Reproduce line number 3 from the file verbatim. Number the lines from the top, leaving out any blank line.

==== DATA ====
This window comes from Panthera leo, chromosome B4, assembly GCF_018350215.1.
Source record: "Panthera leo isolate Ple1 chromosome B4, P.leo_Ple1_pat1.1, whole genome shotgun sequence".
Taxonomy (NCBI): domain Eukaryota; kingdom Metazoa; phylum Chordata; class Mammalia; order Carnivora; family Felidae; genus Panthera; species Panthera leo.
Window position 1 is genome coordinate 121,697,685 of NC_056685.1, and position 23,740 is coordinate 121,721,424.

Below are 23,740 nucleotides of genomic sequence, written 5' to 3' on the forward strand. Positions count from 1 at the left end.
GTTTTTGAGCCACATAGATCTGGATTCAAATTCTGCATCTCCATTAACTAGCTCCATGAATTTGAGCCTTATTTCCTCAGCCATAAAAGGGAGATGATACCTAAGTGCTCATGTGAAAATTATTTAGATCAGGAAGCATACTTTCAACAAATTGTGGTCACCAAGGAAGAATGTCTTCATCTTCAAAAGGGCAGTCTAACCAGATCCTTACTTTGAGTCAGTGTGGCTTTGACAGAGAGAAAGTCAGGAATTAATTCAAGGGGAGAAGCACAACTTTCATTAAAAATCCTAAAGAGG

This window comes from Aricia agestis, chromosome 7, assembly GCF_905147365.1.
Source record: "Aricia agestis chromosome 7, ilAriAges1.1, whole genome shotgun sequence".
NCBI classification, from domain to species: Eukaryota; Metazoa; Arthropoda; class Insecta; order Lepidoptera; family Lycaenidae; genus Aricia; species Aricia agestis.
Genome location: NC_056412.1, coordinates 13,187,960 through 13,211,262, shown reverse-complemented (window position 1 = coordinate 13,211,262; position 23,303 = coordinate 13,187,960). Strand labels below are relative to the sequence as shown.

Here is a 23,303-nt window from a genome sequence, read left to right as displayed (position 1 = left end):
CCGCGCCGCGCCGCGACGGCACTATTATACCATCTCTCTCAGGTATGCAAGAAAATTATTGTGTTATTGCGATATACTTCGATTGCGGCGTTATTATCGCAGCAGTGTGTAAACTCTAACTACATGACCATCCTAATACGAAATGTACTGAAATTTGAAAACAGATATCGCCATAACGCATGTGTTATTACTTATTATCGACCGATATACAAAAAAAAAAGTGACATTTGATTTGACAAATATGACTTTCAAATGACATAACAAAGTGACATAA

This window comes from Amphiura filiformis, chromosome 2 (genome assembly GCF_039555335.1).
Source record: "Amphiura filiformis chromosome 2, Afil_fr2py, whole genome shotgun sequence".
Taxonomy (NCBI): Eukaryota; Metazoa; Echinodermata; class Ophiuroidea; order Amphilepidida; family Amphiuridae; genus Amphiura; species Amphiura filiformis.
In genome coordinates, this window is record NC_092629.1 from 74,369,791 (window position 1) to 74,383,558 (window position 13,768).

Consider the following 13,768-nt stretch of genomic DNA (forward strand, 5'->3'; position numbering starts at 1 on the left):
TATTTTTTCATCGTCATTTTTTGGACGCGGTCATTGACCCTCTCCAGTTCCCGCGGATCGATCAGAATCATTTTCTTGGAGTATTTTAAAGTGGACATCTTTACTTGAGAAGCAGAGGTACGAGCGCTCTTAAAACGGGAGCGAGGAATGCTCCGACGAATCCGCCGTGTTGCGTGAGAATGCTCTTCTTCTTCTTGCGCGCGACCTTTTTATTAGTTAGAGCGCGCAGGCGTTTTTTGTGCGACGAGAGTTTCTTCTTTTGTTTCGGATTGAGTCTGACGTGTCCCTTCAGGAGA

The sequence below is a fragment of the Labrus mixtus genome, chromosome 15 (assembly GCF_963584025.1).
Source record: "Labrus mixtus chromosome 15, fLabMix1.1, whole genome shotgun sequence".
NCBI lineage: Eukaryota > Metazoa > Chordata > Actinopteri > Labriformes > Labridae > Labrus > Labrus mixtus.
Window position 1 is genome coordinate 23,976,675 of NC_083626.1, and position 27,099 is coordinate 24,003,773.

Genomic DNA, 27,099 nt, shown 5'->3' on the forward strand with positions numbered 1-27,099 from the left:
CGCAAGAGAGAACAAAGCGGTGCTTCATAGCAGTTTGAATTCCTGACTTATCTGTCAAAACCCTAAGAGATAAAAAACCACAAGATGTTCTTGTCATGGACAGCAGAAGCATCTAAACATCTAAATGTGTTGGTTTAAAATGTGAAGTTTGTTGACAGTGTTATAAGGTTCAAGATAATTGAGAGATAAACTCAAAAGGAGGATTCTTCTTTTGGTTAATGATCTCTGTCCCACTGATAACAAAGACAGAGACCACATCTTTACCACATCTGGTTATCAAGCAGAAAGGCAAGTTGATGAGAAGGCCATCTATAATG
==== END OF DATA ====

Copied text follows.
Taxonomy (NCBI): domain Eukaryota; kingdom Metazoa; phylum Chordata; class Mammalia; order Carnivora; family Felidae; genus Panthera; species Panthera leo.